Bella sorella, I truly did not think it possible to miss our dear mom more than I already have these past fifteen years; you have put in to words the very essence of who she was. I spent my waking hours yesterday in deep reflection of mom and all the memories we collectively share. I wanted my head to be full of happy memories, the legacy of family she gave to us. Ironic that mom did not know how advanced she was in much of her beliefs and practices of all things, not just healthy diets and habits; it just made sense to her! The tears I refused to shed yesterday, came readily and steadily as I read your homage to mom and I am amazed at how I felt her presence surround me. Grazie la mia sorella, tu sei una benedizione per la tua famiglia! A presto….xoxoxo

    • ciaomari says:

      Carissima sorella… One day we were adults experiencing Disneyland for the first time, the next day we learned Mom was ill and felt as helpless as children. I’m still grateful we were all able to put our lives in AZ/TX on hold to be with her during those last weeks, and then take her to Portland one last time. She lives there for me not under that headstone, but as she is in the old black and white photos: a young bride wearing a plaid jacket, playing in the snow with Daddy’s Beagle Sport… posing with a baby Carmie sitting on top of the mail box… pushing me through the grapevines in the wooden cart… or in my memory of her feeding wood to the stove, shelling peas on the porch, cranking tomatoes through a food mill, making fresh peach ice cream in the front yard, rolling pie crust while I picked berries with the Aunts. I wish my siblings shared more of the wonderful Farm memories I treasure! Reflect, reminisce, and release; I think it’s really healthy and important for us. Happy my words may have helped you feel Mom’s presence. I love our family, and am glad our parents were brave and crazy enough to bring me into the world! xoxoxo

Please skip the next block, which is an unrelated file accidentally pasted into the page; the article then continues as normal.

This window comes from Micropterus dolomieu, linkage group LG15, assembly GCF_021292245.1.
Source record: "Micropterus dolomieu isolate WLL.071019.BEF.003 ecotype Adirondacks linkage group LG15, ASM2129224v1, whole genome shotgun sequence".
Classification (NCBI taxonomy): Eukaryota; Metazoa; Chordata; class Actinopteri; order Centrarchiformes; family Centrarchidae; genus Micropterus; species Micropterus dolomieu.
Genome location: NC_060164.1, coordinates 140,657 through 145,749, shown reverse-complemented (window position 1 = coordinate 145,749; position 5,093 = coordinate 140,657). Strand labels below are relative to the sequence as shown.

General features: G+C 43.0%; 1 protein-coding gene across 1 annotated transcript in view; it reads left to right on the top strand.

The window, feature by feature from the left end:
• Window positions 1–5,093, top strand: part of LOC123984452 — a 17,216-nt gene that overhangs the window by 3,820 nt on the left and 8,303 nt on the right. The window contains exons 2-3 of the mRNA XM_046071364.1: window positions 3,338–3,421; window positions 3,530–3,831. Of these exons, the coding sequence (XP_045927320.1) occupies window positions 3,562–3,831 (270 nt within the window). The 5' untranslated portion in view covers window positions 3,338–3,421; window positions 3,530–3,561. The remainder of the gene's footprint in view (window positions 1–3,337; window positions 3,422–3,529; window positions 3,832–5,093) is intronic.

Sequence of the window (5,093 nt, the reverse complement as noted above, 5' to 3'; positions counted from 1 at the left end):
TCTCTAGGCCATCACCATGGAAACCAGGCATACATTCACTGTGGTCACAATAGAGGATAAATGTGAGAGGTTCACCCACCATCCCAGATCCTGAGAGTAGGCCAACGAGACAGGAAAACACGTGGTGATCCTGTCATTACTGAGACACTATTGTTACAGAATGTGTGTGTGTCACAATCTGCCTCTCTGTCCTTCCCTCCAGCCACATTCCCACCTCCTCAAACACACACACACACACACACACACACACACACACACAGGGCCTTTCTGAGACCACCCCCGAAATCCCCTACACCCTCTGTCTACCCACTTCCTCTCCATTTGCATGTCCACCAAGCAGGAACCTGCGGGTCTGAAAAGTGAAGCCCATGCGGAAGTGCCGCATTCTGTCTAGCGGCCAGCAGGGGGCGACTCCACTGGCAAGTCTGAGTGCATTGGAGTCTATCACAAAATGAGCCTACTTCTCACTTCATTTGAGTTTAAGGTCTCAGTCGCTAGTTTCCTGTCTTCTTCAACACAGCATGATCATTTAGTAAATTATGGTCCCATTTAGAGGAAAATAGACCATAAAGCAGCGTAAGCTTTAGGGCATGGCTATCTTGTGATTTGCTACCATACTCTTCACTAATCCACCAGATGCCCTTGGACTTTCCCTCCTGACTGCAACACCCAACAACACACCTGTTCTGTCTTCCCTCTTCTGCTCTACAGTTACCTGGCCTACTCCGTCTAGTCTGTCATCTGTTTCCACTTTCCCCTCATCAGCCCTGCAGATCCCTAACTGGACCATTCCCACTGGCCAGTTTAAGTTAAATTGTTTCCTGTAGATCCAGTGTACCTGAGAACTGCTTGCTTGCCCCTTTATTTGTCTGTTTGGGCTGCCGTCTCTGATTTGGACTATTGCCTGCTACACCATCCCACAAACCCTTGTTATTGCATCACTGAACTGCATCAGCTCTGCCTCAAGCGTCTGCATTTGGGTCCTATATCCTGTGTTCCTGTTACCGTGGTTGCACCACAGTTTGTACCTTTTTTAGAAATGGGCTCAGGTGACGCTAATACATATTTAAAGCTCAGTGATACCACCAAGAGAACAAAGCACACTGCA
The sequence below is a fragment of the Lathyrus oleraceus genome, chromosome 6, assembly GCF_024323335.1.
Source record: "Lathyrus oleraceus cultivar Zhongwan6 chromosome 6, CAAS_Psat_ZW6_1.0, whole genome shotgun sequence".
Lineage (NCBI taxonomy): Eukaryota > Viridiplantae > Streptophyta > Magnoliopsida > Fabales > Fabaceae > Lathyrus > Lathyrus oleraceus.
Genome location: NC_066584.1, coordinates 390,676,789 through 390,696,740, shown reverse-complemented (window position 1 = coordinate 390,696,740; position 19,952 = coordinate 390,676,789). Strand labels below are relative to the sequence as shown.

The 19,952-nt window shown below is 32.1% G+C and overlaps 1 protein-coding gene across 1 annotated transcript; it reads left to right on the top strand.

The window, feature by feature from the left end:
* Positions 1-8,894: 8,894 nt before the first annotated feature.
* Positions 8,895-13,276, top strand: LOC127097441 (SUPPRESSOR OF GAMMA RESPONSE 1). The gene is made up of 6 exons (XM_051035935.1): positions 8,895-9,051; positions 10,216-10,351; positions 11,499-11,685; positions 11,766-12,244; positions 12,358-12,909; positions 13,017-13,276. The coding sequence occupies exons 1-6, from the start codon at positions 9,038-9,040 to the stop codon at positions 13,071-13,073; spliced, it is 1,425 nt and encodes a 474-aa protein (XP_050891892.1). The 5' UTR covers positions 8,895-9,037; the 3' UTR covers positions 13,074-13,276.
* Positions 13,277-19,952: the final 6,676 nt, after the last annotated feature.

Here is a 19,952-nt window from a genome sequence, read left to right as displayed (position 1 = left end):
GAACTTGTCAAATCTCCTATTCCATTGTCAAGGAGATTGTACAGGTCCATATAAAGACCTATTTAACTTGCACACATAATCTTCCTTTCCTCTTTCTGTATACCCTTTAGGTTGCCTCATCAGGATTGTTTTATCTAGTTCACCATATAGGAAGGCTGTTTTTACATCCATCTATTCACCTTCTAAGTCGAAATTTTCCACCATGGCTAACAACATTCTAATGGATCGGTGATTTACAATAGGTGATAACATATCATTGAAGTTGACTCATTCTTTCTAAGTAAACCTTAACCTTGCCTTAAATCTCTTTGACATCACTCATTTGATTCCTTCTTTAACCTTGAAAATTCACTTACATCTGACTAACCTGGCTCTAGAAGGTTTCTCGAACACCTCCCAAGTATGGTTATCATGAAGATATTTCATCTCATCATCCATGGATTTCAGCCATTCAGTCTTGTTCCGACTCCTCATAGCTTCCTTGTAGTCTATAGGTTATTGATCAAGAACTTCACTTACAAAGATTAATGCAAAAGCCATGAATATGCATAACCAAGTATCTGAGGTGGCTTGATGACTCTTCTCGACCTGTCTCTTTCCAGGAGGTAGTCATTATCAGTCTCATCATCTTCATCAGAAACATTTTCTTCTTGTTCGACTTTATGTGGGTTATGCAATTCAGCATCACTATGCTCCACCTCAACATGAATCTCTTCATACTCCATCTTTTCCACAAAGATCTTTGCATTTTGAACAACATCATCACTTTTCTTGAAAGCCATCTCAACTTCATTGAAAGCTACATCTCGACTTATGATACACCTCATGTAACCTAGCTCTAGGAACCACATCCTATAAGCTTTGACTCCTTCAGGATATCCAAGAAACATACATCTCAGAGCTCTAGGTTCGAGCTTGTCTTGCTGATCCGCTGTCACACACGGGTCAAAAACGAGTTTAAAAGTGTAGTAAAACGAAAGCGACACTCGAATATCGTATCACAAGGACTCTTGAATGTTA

9. Wow! Mari, my heart to you — what a treasure to get to know your mom through your post here. And the stove beeping like that! Did you see Joanne’s post the other day about the clock above her stove blinking with 7:27 for a full minute and then stopping when it flipped over to the 8? So interesting! Zillions of hugs to you!!! xoxoxo

    • ciaomari says:

      Thank you Kara, from my heart. I did see Joanne’s video of the microwave clock flashing, and it reminded me of the FB note I wrote last year, which was an especially tough anniversary as it was devastating enough my brother was battling advanced lung cancer, but the timing was so painfully reminiscent of Mom. Is 7:27 Cheyenne’s birthday… or the day she died? So kind of you to reach out to Becky, I loved her 9/11 post too. Yes, once the time for flowers, cards and casseroles is past, people may not necessarily ‘forget,’ but their comfort zone (action) to reach out and be supportive is gone. Americans are just so uncomfortable/afraid to deal with death, they don’t know what to say, do, etc. I’m sure in your work and volunteer efforts, you see the bereaved behave similarly, stuffing/internalizing it, suffering privately. Hugs back to you! xoxoxo

  10. Oh Marianne! If I can be remembered by just one single paragraph of what you wrote about your amazing mother…. what a gift. What an honor to read! What an honor to know you and to be introduced to her through you.

    That was a marvelous read.

    Peace and Grace

    Amazing that we both share the same day, September 12, as such pain-filled, life altering days.

    So much love to you!

  11. ciaomari says:

    Katie, your three living children will have *plenty* to celebrate and remember about their own amazing mother! You are truly an inspiration –recovering from your brain injury in record time and turning the unspeakable tragedy of Blake’s death into a healing tool for others, your work with MISS, and so much more. Your first son lives on in the comfort your book/blog have given to other bereaved parents. I wish the book/journal were not out of print. If I win the lottery I’m buying you a print run! xoxoxo

    http://amazon.com/griefs-journey-when-child-dies/dp/0976053705
    http://todayivow.blogspot.com

  12. Shinae Nae says:

    Wow, Marianne. I think there was a reason I was compelled to read your post today. Thank you.